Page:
Trade and investment will be the focus of Obama's final stop in Tanzania.  He will also visit a memorial in Dar es Salaam remembering those who died in 1998, when al-Qaida bombed the U.S. embassy there.

Kenya, the birthplace of Obama's father, is not included on the schedule.  Kenya's president and deputy president face trials in the International Criminal Court on charges linked to violence after the 2007 election.

The White House says this "wasn't the best time" for Obama to travel to Kenya, but that the U.S. will continue to be focused on working with the new Kenyan government.

You May Like

Video VOA EXCLUSIVE: Iraq President Vows to Fight IS 'Until They Are Killed or We Die'

In wide-ranging interview with VOA Persian service reporter, Fuad Masum describes conflict as new type of fight that will take time to win More

Video Russian Anti-Corruption Campaigner Slams Putin’s Crackdown on Dissent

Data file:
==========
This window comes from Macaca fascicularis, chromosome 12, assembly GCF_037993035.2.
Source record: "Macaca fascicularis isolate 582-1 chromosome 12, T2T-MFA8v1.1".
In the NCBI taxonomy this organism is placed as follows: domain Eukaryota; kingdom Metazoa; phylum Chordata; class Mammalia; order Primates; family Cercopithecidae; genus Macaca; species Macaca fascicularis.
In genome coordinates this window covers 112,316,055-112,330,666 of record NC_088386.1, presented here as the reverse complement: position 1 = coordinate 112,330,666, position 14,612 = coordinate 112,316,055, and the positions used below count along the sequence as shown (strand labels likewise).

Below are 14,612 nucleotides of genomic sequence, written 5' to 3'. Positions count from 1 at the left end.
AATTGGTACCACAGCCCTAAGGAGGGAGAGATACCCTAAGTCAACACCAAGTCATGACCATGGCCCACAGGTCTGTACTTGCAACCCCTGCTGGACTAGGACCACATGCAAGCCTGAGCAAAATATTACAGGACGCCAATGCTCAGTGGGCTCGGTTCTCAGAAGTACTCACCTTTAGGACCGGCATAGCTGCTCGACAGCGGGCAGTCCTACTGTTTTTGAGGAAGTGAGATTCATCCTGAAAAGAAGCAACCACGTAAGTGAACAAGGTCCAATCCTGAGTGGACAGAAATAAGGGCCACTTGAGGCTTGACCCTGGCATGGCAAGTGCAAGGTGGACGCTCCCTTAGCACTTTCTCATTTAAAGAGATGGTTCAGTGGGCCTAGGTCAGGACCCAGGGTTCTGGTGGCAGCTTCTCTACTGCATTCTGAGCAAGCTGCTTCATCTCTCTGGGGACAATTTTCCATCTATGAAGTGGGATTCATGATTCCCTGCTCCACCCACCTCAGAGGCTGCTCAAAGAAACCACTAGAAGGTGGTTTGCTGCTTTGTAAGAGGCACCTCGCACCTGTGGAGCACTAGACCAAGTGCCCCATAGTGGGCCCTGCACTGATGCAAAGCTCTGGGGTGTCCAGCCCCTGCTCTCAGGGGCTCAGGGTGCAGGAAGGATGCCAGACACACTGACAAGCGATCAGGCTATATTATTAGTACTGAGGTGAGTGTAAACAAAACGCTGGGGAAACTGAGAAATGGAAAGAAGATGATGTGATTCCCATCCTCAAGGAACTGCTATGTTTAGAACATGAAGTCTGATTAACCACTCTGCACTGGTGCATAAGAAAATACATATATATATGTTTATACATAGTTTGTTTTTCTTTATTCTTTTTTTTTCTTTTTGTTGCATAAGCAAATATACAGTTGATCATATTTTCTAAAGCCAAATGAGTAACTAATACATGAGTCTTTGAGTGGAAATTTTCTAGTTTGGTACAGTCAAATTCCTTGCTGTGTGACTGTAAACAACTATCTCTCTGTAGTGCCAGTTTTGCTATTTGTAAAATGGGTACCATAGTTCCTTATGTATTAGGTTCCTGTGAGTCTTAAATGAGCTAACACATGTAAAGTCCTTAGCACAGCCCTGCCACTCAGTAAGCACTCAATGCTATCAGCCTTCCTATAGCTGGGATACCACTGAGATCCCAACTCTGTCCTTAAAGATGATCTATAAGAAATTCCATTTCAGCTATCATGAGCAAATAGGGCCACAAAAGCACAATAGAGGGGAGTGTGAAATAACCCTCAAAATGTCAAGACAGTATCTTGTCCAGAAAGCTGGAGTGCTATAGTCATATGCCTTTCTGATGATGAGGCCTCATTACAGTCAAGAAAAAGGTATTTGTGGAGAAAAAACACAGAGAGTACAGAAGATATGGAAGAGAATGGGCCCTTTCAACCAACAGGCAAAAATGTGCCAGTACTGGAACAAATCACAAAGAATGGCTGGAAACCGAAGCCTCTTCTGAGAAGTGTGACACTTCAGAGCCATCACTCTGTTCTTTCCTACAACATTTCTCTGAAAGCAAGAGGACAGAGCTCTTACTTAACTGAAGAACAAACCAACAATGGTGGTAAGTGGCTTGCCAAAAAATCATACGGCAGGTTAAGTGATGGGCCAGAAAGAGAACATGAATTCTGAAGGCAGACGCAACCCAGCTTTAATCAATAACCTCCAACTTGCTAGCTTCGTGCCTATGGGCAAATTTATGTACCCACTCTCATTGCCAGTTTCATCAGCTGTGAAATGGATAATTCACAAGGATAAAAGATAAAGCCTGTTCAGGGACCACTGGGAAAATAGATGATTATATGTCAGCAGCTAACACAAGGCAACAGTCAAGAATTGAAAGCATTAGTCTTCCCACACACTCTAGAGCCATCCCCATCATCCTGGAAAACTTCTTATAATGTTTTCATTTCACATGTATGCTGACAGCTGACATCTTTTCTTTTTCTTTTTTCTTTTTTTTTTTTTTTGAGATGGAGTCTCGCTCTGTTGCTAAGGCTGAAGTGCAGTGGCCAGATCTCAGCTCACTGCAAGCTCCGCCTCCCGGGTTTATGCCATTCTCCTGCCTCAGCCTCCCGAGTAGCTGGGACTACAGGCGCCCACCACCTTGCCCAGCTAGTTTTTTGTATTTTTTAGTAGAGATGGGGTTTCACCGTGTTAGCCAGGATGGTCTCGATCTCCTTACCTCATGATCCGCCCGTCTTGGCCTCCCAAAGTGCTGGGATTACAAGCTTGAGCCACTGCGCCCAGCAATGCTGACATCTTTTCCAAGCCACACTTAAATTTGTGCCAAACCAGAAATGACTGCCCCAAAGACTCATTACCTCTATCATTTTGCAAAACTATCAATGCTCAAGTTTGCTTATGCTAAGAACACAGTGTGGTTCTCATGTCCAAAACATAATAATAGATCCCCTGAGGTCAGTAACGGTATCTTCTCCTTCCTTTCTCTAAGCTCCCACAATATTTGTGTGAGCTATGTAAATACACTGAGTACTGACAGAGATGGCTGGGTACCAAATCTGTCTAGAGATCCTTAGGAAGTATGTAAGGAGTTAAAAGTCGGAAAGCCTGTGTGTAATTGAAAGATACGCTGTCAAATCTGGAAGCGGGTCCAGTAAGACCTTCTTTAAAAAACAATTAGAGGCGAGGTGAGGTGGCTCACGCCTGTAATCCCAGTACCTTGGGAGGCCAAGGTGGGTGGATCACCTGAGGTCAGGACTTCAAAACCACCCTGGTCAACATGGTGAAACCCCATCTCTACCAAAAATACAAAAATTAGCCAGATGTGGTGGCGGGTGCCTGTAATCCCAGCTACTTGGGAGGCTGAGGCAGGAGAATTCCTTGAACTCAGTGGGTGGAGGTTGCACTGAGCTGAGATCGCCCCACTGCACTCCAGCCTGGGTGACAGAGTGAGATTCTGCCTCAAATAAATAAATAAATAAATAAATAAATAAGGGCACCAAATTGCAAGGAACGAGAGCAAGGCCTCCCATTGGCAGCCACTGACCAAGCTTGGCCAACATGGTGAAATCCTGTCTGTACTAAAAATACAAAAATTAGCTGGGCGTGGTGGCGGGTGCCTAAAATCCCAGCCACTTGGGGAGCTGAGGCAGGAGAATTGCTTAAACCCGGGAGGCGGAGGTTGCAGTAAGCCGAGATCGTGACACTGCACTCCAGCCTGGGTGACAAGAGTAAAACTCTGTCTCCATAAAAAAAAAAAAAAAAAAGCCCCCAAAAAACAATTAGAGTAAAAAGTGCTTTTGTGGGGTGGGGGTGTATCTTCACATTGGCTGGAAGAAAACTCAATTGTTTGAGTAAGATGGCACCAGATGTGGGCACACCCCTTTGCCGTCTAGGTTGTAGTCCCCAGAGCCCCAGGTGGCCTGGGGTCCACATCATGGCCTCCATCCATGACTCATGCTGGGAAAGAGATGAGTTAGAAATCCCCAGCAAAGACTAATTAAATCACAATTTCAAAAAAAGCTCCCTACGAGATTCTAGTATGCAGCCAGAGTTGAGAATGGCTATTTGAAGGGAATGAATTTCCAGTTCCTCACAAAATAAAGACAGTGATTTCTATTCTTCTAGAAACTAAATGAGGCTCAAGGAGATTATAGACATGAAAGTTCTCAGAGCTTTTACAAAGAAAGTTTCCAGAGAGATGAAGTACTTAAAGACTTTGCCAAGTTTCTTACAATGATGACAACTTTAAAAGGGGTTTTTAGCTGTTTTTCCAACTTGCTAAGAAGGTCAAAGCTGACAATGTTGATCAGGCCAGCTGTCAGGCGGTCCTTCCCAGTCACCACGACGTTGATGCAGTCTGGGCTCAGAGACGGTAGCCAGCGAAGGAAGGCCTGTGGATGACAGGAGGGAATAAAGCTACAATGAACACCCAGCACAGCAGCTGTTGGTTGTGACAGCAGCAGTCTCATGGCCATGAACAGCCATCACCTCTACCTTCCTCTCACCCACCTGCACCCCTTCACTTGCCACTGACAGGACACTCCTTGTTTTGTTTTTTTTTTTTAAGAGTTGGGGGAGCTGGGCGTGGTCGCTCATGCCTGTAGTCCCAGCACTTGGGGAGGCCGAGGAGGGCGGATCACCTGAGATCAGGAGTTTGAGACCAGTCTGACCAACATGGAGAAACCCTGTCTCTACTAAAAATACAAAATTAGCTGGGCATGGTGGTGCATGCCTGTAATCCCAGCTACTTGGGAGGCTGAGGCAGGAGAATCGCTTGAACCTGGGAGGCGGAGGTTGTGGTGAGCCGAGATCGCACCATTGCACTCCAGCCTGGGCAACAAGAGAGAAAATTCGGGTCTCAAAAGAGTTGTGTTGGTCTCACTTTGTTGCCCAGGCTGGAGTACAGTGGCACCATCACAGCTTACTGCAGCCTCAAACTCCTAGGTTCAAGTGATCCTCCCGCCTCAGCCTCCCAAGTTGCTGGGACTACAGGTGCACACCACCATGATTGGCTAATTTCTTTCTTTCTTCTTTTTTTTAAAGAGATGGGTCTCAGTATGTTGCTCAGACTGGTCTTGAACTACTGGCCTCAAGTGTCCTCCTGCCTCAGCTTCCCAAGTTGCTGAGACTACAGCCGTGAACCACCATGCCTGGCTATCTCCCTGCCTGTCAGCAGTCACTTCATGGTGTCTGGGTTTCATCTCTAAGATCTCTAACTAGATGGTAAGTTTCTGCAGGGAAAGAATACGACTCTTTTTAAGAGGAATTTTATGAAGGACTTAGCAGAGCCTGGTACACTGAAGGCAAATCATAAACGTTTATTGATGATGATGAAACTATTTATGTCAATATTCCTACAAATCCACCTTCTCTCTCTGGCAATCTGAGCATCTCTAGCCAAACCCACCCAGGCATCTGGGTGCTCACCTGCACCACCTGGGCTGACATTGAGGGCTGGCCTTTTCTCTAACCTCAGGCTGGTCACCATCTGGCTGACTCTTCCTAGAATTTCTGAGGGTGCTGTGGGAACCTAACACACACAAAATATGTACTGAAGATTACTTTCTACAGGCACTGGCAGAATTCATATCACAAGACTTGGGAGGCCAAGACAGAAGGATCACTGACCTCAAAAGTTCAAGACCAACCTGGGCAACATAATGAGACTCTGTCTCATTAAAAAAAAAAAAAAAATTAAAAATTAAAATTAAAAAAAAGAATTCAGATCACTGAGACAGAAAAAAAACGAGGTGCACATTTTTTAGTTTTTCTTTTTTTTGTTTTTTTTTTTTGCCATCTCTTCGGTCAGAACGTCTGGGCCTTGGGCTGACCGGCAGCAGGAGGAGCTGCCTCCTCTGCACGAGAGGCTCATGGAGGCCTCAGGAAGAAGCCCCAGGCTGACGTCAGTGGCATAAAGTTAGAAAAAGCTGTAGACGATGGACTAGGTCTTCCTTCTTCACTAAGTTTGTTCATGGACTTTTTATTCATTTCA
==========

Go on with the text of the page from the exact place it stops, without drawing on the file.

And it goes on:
In interview with VOA Alexei Navalny says he believes new law against 'undesirable NGOs' part of move to keep Russian president in power More

Video On The Scene: In Ethiopia, 'Are You a Journalist?' Is a Loaded Question

VOA's Anita Powell describes the difficulties faced by reporters in fully conveying the story in a country where people are reticent to share their true opinions More

This forum has been closed.
Comments
     
There are no comments in this forum. Be first and add one

Featured Videos

Your JavaScript is turned off or you have an old version of Adobe's Flash Player. Get the latest Flash player.
Expelled from Pakistan, Afghan Refugees Return to Increased Hardshipi